James: His legacy (Part 4)

On Tuesday 21st December, 1824, James Parkinson passed away in his home – two days after suffering a stroke.

It was the end of an amazing and extremely productive life.

In this post about James Parkinson – the final in the series of four observing the 200th anniversary of his first observation of Parkinson’s disease – we look at what happened following his death, and reflect on his overall legacy.

St Leonard’s church in Hoxton, London – James’ church

At the end of the third post on the life of James Parkinson (Click here to read that post), the Battle of Waterloo had just occurred and James was publishing the last of his writings.

One of the last major events in the life of James Parkinson occurred in 1823, when James was awarded the Royal College of Surgeons’ first Gold Medal.

Understand that this was a big deal.

The college had established the award way back in 1802 for “distinguished labours, researches and discoveries”. But it took them a full 21 years to find anyone that they thought worthy enough to be the first recipient.

And that first recipient: one James Parkinson

This event, however, represents very nicely how the legacy of James has changed over time. While the world currently associates James Parkinson with a neurological condition that he first described in 1817, the Royal College of Surgeons awarded him their first gold medal not for any of his medical publications, but rather for his “splendid Work on Organic Remains”.


Source: Lindahall

As I have written before, James was a bit of a rockstar to the geological/palaeontology community. His writings on what he called his “favourite science”, had earned him an international reputation and one has to wonder how he would feel now if he knew that his reputation lies elsewhere.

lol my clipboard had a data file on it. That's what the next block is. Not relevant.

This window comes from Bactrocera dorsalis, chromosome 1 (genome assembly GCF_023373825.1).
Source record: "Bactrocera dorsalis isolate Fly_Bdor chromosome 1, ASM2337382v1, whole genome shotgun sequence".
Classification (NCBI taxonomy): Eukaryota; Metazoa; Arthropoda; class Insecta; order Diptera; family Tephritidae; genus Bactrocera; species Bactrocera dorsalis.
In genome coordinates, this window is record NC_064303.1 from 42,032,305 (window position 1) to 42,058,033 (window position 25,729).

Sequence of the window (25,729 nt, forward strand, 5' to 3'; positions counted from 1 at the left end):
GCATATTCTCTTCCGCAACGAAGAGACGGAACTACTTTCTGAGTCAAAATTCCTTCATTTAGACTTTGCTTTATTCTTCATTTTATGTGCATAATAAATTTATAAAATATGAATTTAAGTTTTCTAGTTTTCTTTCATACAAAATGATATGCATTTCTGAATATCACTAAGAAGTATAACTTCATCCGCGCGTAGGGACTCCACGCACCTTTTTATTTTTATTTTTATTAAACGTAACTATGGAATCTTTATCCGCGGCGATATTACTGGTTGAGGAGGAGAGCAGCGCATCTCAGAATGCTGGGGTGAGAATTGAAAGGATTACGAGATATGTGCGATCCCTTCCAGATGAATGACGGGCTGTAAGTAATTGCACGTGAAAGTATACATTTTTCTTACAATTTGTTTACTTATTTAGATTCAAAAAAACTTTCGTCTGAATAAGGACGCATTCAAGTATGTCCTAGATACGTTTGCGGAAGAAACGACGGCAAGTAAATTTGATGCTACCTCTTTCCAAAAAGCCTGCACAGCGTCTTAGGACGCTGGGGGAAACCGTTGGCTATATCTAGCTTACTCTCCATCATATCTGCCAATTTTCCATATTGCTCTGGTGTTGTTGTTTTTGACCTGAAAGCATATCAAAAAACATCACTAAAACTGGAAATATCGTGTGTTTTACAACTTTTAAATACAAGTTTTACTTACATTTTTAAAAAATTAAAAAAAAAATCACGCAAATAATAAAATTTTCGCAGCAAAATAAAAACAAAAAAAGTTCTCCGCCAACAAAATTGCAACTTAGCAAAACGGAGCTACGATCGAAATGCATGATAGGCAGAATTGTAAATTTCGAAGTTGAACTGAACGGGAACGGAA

As JP aficionado Dr Cherry Lewis once wrote: history is fickle.

Continue reading “James: His legacy (Part 4)”

The Enlightened Mr Parkinson


Something different today – but certainly keeping in line with our interest in all things Parkinson-related. As many readers will be aware, 2017 is the 200th anniversary of the first description of Parkinson’s disease by one James Parkinson (1817).

Just in time for Parkinson’s Awareness week (next week), a new book has been published that outlines the life of the great man behind the disease. This book, however, takes a very different look at James. While discussing his medical contributions, it also provides a deeper understanding of all of the ‘other stuff’ he did.

In today’s post, we have our first ever author interview.


Source: Dm-3

This week ‘The Enlightened Mr. Parkinson: The Pioneering Life of a Forgotten English Surgeon’ by Cherry Lewis was published by Icon Books Ltd.

In the book, Dr Lewis provides a new angle on the life of James Parkinson: while discussing many of the medical related activities of his life as several other books have done, Lewis also provides insight into Parkinson’s interest in the geological sciences. 


We have previously communicated with Dr Cherry Lewis about our interest in James Parkinson, and when we heard that her book was being published this week we reached out and asked if she would mind answering a few questions about the book.

Good soul that she is, she readily agreed.

That said, let’s begin:

Hi Cherry, thank you for agreeing to do this. Please introduce yourself to the readers.